“We have a lot of talent on our team,” McGovern said. “We’re all ready to work as hard as we can to make sure that happens. Once we get our new head coach and we fully buy into what he’s doing, I fully believe that as long as we stay dedicated and true to ourselves and stay close together as a family, then we definitely have a lot of potential to turn the program around.”

Hayes said in the release that the search for a new head coach will begin immediately. Hoecht said that players are typically kept “out of the loop” until those hires are made by the Athletics Administration, but the co-captain thinks the transition will be smooth.

“We’re players who play for coaches, and that’s up to the administration to make the right decisions,” Hoecht said. “Ultimately, I think a lot of guys will follow whoever we get because at the end of the day, we want to win, and in order to win you’ve got to buy into your head coach.”

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  1. Time to get an entire new coaching staff.

  2. Brown football and many of Brown’s teams are not competitive within the Ivy League for myriad reasons. A new coach and staff will not be a panacea. Estes went public recently with his disappointment in the lack of cooperation from the admissions office. Athletic funding (both from donors and from the university) remains at the bottom of the Ivy League. Coaches’ salaries, available endowment capital to fund grants to students in order to relieve, if not eliminate, student loans, facilities, and the relative lack of institutional support are other key issues, all of which detrimentally affect recruiting effectiveness. It’s not an easy fix when you’re competing against better-funded schools that choose to excel in athletics (as well as academics).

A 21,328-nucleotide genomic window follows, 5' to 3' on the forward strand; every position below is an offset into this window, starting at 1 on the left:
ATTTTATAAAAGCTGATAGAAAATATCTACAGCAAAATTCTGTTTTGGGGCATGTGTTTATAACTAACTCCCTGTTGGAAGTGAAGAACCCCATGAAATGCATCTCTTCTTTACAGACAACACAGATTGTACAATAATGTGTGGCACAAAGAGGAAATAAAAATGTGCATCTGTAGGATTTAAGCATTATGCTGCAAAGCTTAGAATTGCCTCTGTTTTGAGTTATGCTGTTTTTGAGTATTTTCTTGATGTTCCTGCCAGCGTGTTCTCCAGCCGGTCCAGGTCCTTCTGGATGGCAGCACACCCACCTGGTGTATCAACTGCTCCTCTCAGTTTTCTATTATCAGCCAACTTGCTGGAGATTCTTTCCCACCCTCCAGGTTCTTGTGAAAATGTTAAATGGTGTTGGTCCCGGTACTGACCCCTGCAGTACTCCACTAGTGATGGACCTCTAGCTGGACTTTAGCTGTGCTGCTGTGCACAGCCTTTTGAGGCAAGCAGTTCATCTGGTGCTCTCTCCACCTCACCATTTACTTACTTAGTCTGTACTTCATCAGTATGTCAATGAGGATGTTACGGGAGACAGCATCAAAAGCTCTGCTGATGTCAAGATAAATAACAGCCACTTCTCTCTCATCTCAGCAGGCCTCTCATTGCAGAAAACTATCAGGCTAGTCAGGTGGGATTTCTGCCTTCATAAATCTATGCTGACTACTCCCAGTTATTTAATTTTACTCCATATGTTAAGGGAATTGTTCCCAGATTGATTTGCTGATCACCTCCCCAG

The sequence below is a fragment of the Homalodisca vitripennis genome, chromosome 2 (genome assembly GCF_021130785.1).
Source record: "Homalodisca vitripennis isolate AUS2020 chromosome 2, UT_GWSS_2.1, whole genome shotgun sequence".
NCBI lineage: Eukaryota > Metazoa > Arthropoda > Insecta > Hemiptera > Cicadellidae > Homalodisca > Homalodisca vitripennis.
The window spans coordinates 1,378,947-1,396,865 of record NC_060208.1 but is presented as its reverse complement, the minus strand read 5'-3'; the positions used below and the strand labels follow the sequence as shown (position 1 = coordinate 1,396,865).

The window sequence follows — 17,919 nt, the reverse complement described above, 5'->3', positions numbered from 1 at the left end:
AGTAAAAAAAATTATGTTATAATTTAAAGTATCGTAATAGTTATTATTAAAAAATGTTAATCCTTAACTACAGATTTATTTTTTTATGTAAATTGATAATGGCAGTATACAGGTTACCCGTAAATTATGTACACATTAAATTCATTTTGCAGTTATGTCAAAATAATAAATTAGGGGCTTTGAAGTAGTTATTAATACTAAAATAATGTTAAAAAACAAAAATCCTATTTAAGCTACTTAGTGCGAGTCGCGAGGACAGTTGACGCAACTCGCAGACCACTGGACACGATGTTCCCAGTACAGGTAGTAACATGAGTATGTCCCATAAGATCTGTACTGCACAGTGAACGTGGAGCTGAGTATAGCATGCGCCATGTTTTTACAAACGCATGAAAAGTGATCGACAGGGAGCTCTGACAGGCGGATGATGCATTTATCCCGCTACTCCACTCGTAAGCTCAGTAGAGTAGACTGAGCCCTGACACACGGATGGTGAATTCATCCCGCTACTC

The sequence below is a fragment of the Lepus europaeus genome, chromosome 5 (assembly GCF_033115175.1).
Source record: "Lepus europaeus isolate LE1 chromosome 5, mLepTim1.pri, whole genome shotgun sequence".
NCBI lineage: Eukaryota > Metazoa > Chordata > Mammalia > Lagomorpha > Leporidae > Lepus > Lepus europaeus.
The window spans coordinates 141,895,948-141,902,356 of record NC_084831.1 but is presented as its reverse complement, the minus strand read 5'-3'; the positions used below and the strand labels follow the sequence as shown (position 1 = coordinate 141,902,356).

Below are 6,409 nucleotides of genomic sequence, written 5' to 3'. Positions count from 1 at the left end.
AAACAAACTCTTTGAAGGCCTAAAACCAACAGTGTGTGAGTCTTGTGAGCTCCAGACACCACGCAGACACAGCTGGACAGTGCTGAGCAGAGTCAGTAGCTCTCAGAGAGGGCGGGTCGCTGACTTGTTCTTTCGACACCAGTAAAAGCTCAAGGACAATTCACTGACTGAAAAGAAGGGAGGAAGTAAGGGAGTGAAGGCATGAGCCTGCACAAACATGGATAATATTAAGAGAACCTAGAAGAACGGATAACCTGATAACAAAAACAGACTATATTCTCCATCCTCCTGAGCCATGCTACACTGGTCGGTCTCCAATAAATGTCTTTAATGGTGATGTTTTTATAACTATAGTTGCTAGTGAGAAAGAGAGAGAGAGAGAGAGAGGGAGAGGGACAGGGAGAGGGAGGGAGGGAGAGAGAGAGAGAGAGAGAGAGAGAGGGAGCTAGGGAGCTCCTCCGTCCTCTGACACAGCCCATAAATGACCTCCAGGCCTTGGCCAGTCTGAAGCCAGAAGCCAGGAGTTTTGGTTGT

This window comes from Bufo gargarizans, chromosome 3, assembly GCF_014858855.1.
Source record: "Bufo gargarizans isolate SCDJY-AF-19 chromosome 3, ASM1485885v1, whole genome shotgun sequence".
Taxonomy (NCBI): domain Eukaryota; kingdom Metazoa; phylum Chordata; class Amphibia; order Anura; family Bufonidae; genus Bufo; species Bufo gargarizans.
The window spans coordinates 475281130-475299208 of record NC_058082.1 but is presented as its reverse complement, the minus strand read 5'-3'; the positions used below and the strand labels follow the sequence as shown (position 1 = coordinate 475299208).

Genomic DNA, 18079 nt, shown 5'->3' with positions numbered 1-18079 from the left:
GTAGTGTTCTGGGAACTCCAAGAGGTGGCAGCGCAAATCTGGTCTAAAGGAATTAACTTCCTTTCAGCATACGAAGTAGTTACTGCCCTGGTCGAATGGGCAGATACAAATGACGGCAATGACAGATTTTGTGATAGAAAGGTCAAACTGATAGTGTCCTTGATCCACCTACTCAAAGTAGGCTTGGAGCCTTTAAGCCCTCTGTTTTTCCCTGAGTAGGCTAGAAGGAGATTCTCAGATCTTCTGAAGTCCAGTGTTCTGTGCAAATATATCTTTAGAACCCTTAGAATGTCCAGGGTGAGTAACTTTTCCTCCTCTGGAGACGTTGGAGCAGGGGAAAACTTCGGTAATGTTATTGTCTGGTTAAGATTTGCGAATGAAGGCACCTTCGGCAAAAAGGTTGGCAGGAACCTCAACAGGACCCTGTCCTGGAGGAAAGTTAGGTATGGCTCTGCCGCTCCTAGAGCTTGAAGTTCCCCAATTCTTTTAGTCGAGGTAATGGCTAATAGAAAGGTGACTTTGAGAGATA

• I don’t think anyone is saying a new coach is a panacea However, the fall off in the past 3 years plus going public with criticism of the administration was probably too much to ignore. There certainly is truth in many of your points, but note that the Brown Promise eliminates all student loans for Brown students. Also, Football team rooms and locker rooms were recent recipient of major gift that allowed for significant renovation and upgrades. Eventually unless you are Bellicheck or Saban, coaching change is inevitable and a new coach may be needed to bring a fresh perspective.

      • The fall-off in football and Brown’s athletic competitiveness, generally, started long before 3 years ago. The mediocre, if not woeful, records of many teams are there for all to see. Athletic recruiting spots were reduced under Ruth Simmons, donor athletic funding remains at the bottom of the league, facilities, though improved in certain areas, are mostly inferior to league peers (e.g., hockey, squash (the current 5-court facility is inferior to that of virtually every northeast prep school, let alone the other Ivies’ squash facilities), tennis, indoor practice facilities for lacrosse/baseball/softball). The admission office apparently offers little cooperation with, at least, the football program (and, if that’s the case, it’s undoubtedly also true of other sports). And, there seems to be little evidence of institutional commitment to taking decisive steps to reverse the precipitous slide that many of Brown’s teams have seen over the past decade and more. Maybe the football team’s historic 15-game Ivy losing streak will serve as a wake-up call.